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Belly Up: FunJungle, Book 1

Book review by
Tracy Moore, Common Sense Media
Belly Up: FunJungle, Book 1 Book Poster Image
Action-packed zoo mystery has gross and graphic parts.

Parents say

age 15+
Based on 2 reviews

Kids say

age 9+
Based on 4 reviews

A lot or a little?

The parents' guide to what's in this book.

Educational Value

Readers will learn about the inner workings of a zoo, and facts and trivia about various zoo animals, such as hippos and snakes, as well as life in the Congo.

Positive Messages

Belly Up offers positives messages about the humane treatment of animals, scientific research, and the importance of ethics. It also paints a strongly positive view of curiosity, education, and personal integrity.

Violence & Scariness

Belly Up has some minor peril and suspense throughout, and the death of animals. A major plot point is the death -- and subsequent autopsy -- of a hippo. A jaguar also dies and is autopsied. A few wild animals escape their enclosures and threaten or intimidate zoo attendees, though no one's injured. A man punches another man in the nose, and blood splatters. In one particularly graphic scene, an animal's insides explode onto funeral mourners.


"Jesus Christ" and "damn" used in a few instances. There's some insulting language throughout regarding obese female characters as "fat" or "large." There are graphic descriptions of autopsies, animal organs, and their putrefaction. Detailed references to animal pooping habits and smells, and zoo animals using their waste as a weapon. Minor flatulence references.

What parents need to know

Parents need to know that Belly Up is an entertaining and clever mystery novel from Stuart Gibbs about the death of a hippo at a zoo, told from the perspective of a 12-year-old boy. There are graphic descriptions of animals' deaths, autopsies, and detailed descriptions of bowel habits, as well as some crass body function references, and a handful of fat jokes about heavy female characters in the book. But, overall, the book promotes research, science, education, and adventure, and raises some interesting, complicated questions about ethics and personal integrity in trying to do the right thing.  

User Reviews

  • Parents say
  • Kids say
Adult Written byMichelle P. March 20, 2018

Not for kids under 14

My 9 year old just finished this book and while he enjoyed it, he reported several curse words and "extensive use of the word crap". He did not feel t... Continue reading
Adult Written byConcerned14_yo December 6, 2018


Bro!!! I didn't actually read this book but I rember it from when I was 9 and got to help with the scholastic book fair right? And I saw this book and joke... Continue reading
Kid, 9 years old June 2, 2016

Great Book

Belly Up is one of my favorite books. It was a great mystery, and kept me guessing to the end. It was suspenseful at moments, and once, people were splattered... Continue reading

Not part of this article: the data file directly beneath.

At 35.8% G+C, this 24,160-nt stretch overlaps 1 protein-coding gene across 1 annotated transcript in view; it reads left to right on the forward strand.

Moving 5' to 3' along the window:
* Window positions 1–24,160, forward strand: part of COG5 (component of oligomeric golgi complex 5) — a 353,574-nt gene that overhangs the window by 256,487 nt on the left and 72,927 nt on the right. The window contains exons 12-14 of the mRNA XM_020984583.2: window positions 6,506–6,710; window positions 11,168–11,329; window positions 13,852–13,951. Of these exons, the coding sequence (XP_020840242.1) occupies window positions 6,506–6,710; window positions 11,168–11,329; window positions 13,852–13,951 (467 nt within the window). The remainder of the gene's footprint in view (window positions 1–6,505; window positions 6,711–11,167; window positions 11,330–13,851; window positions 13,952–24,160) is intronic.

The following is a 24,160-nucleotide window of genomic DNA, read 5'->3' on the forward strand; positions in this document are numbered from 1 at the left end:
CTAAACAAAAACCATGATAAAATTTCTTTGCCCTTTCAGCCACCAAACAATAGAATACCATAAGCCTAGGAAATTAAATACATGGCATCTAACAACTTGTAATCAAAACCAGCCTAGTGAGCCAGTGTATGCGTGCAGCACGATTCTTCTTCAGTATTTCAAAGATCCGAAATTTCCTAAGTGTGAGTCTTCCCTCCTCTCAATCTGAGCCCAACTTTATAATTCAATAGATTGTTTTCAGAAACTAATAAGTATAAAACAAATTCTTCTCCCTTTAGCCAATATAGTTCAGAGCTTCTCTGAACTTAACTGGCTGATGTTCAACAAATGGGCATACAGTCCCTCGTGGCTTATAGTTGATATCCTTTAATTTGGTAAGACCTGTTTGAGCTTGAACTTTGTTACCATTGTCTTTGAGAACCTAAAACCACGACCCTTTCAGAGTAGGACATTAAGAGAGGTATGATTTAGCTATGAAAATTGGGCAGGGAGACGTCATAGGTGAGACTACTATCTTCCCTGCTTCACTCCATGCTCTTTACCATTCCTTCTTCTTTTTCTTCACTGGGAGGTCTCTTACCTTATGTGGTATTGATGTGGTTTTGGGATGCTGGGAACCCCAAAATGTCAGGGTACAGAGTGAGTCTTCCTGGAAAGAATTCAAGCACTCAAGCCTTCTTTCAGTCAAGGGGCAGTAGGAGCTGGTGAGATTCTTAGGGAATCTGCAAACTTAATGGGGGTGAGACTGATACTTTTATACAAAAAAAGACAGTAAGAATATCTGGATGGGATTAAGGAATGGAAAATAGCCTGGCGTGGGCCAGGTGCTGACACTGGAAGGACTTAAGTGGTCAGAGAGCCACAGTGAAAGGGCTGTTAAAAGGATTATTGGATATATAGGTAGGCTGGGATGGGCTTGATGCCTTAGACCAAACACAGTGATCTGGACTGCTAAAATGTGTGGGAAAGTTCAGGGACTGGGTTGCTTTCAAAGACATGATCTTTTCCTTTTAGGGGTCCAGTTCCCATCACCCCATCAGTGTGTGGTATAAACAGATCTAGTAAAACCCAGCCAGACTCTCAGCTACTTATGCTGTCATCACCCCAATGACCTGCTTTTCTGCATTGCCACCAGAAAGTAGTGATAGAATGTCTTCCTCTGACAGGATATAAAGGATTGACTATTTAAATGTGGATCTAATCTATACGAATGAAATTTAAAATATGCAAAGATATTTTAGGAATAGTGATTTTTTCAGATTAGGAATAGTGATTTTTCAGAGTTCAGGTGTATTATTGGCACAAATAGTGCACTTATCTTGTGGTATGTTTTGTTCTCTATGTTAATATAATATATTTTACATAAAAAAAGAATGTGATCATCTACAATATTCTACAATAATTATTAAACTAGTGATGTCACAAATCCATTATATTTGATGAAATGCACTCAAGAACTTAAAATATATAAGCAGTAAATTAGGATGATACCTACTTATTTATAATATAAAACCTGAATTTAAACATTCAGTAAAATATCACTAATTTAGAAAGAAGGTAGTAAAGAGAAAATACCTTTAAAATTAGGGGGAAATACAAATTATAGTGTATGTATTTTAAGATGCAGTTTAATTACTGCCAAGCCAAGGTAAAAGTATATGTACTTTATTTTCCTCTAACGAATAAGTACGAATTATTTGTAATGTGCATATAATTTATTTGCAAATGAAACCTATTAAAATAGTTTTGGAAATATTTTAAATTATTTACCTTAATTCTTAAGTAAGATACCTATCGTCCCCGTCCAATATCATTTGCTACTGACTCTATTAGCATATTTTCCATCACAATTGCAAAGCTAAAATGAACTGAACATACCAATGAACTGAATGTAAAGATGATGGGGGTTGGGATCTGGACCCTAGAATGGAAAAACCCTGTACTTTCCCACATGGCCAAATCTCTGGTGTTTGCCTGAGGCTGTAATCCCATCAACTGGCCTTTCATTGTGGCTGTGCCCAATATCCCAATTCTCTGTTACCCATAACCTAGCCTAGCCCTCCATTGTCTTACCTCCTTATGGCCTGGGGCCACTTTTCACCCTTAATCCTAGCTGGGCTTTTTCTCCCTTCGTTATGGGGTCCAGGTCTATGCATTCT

Kid, 11 years old August 12, 2015

Good book

Has some slightly gory scenes, all science based, and some language

What's the story?

The star animal of FunJungle, Henry the Hippo, has turned up dead. The zoo claims he died of natural causes, but 12-year-old Teddy Fitzroy's convinced there's a better explanation, and a slew of suspects await, all with their own motive: Large Marge hates Teddy. Charlie Conroy was once bitten by Henry. And the Animal Liberation Front could be trying to sabotage the zoo. With the help of zoo owner J.J. McCracken's daughter, Summer, Teddy tracks down clues and learns a lot about zoo animals, ethics, and uncovering the truth in Texas whodunnit style.

Is it any good?

From Stuart Gibbs, the same author who wrote the clever, madcap Spy School and Spy Camp, BELLY UP offers just as much thrill, suspense, and teen boy hilarity, only this time, at a zoo. Here, Teddy Fitzroy's another precocious kid who's misunderstood or whose talents are quite recognized in his particular setting, but who works to earn respect, overcome assumptions, and win the day. There are graphic descriptions here that could be off-putting to the faint of heart, and a few fat jokes that don't quite seem necessary. At times Fitroy's voice is a bit more adult-like than one might expect from a 12-year-old boy, and the jokes can be a little dated, but this is a fun, engaging read that moves through suspense as if it written for the big screen.

Kids interested in animals, research, or science will find a lot to engage with here, and parents can appreciate a book that continually reasserts the importance of research, ethics, and science in the treatment of animals and dealings within the adult world.

Talk to your kids about ...

  • Families can talk about lying. Is it ever justified? How do Teddy and his dad discuss lying as a last resort to gain entry for research? Did you think that's a good reason to lie? 

  • If you've read other Stuart Gibbs books, how do you think this one compares? 

  • Do you think zoos are a humane place for animals or an infringement on their rights? Why or why not?

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